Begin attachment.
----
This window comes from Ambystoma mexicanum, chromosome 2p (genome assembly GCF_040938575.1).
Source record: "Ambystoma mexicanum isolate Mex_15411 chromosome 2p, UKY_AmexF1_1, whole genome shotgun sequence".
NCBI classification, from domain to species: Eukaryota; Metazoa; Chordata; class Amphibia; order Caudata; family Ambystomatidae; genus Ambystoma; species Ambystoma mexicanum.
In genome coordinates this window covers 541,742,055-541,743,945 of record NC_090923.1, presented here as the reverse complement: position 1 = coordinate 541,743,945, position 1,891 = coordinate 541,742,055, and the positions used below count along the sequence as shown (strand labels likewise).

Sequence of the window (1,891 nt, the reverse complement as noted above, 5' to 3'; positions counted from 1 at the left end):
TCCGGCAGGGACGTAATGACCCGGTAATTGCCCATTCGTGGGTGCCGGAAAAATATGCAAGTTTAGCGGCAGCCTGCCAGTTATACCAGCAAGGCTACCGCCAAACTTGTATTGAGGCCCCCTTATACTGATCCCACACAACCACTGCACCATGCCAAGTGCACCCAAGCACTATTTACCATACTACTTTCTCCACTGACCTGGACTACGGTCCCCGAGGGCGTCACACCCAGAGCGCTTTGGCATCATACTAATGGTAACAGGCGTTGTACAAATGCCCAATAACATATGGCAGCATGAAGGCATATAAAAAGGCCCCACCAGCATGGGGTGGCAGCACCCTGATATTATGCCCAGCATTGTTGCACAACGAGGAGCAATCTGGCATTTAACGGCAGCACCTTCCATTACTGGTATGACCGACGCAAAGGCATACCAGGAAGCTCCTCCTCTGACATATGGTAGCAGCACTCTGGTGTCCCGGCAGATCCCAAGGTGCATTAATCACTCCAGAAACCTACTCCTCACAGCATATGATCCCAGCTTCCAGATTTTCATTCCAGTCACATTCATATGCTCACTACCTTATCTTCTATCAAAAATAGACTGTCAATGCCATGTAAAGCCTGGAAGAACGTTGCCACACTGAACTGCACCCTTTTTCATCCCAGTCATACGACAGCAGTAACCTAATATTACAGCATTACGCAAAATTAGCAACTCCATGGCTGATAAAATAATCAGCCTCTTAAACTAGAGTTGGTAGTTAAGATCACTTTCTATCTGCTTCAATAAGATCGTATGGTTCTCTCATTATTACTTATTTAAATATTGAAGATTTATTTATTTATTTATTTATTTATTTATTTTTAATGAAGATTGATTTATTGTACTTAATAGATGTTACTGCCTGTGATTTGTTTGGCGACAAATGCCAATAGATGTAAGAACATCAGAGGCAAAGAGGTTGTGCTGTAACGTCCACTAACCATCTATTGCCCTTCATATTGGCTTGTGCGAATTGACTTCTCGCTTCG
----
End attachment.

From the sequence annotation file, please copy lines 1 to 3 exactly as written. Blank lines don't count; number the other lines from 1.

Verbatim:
This window comes from Ambystoma mexicanum, chromosome 2p (genome assembly GCF_040938575.1).
Source record: "Ambystoma mexicanum isolate Mex_15411 chromosome 2p, UKY_AmexF1_1, whole genome shotgun sequence".
NCBI classification, from domain to species: Eukaryota; Metazoa; Chordata; class Amphibia; order Caudata; family Ambystomatidae; genus Ambystoma; species Ambystoma mexicanum.